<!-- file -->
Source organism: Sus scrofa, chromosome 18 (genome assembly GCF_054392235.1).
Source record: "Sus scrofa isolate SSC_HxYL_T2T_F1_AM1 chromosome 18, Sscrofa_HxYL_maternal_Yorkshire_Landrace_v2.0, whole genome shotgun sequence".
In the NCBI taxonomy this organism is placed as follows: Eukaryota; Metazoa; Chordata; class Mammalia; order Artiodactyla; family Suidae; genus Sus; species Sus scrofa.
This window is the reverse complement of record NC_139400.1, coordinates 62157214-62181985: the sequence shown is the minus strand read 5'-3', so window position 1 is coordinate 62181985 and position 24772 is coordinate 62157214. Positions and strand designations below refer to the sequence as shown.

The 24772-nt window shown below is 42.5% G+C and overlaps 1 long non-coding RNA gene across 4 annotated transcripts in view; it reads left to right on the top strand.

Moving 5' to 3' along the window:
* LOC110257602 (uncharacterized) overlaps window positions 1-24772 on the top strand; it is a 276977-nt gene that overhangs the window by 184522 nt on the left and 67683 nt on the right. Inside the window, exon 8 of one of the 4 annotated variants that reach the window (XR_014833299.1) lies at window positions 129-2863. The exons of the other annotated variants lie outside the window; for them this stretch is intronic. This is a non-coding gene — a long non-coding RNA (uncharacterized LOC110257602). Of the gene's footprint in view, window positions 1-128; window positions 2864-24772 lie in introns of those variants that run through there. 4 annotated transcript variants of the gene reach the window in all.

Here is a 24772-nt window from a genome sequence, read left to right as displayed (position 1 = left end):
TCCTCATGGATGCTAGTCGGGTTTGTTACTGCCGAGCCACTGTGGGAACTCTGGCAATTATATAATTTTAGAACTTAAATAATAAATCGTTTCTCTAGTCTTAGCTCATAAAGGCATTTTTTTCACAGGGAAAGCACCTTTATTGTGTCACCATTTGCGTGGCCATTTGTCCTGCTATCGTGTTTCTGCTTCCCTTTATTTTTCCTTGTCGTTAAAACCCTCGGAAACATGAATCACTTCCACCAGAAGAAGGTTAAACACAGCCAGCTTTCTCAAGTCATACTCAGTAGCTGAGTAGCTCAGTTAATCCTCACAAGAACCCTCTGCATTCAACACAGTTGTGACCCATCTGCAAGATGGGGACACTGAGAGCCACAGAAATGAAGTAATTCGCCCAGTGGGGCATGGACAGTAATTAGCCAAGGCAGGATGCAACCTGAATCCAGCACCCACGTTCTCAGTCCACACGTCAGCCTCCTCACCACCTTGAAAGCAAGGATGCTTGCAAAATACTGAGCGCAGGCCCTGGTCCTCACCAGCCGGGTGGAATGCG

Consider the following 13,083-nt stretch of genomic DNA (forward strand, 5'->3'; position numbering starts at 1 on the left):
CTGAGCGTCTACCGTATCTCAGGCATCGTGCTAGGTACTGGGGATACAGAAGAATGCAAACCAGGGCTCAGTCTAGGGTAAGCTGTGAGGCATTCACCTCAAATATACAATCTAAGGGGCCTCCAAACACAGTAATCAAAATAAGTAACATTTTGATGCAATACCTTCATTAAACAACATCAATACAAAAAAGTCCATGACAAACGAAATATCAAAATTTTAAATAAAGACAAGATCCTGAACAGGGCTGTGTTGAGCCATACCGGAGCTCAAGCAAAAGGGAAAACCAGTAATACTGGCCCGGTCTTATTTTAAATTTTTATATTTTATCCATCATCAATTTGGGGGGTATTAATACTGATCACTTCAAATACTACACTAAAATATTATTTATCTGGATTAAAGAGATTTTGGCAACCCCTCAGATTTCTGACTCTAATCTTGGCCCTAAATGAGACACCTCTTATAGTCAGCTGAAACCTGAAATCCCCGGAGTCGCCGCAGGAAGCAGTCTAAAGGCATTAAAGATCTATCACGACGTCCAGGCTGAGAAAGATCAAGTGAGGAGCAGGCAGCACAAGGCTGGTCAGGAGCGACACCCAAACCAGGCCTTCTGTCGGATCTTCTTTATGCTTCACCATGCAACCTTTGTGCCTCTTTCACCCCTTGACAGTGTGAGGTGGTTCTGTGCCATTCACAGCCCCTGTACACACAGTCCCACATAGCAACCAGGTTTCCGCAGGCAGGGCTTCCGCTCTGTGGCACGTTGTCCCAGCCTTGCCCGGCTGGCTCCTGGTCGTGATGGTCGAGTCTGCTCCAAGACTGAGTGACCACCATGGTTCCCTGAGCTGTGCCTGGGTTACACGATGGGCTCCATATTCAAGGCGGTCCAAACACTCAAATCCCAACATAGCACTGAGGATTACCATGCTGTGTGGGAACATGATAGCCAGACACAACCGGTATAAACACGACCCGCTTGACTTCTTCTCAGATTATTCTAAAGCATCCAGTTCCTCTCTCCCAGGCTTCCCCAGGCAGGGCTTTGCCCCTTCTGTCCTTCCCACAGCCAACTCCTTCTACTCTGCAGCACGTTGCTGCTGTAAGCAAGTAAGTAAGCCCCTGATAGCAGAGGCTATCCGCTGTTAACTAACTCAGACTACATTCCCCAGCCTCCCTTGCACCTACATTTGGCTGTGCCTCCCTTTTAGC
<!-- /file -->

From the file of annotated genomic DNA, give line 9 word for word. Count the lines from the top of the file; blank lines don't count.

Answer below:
TCCTCATGGATGCTAGTCGGGTTTGTTACTGCCGAGCCACTGTGGGAACTCTGGCAATTATATAATTTTAGAACTTAAATAATAAATCGTTTCTCTAGTCTTAGCTCATAAAGGCATTTTTTTCACAGGGAAAGCACCTTTATTGTGTCACCATTTGCGTGGCCATTTGTCCTGCTATCGTGTTTCTGCTTCCCTTTATTTTTCCTTGTCGTTAAAACCCTCGGAAACATGAATCACTTCCACCAGAAGAAGGTTAAACACAGCCAGCTTTCTCAAGTCATACTCAGTAGCTGAGTAGCTCAGTTAATCCTCACAAGAACCCTCTGCATTCAACACAGTTGTGACCCATCTGCAAGATGGGGACACTGAGAGCCACAGAAATGAAGTAATTCGCCCAGTGGGGCATGGACAGTAATTAGCCAAGGCAGGATGCAACCTGAATCCAGCACCCACGTTCTCAGTCCACACGTCAGCCTCCTCACCACCTTGAAAGCAAGGATGCTTGCAAAATACTGAGCGCAGGCCCTGGTCCTCACCAGCCGGGTGGAATGCG